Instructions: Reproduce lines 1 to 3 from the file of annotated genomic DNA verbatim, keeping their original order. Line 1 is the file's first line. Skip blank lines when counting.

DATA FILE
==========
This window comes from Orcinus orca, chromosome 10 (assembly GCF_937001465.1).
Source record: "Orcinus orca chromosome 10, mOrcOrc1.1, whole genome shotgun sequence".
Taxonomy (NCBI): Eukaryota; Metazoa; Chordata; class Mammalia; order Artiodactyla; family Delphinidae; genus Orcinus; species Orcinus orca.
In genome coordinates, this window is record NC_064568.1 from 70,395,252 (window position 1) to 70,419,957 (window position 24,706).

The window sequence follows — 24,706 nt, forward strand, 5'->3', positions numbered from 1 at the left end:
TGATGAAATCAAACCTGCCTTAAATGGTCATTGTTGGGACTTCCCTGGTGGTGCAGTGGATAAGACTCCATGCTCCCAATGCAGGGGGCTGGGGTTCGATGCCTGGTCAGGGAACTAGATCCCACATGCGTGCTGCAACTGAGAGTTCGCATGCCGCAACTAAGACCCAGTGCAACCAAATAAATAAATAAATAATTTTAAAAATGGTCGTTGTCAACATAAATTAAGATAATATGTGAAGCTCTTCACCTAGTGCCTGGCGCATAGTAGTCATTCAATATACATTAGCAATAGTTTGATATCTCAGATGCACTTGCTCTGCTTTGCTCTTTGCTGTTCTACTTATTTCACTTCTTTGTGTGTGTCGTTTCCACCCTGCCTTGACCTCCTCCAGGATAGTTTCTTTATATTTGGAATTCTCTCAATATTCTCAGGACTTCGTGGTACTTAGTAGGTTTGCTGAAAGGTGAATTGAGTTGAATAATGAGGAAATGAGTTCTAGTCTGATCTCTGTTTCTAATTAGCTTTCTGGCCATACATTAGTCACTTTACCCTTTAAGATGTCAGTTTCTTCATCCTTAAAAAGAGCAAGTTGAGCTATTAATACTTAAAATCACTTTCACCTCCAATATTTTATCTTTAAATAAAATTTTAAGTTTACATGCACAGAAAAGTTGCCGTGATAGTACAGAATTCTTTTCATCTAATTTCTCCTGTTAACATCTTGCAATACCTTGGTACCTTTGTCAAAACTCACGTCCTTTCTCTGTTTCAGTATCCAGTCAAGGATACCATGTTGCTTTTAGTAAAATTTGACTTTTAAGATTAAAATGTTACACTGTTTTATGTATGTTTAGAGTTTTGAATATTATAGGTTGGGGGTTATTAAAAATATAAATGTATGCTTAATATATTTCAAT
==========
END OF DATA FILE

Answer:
This window comes from Orcinus orca, chromosome 10 (assembly GCF_937001465.1).
Source record: "Orcinus orca chromosome 10, mOrcOrc1.1, whole genome shotgun sequence".
Taxonomy (NCBI): Eukaryota; Metazoa; Chordata; class Mammalia; order Artiodactyla; family Delphinidae; genus Orcinus; species Orcinus orca.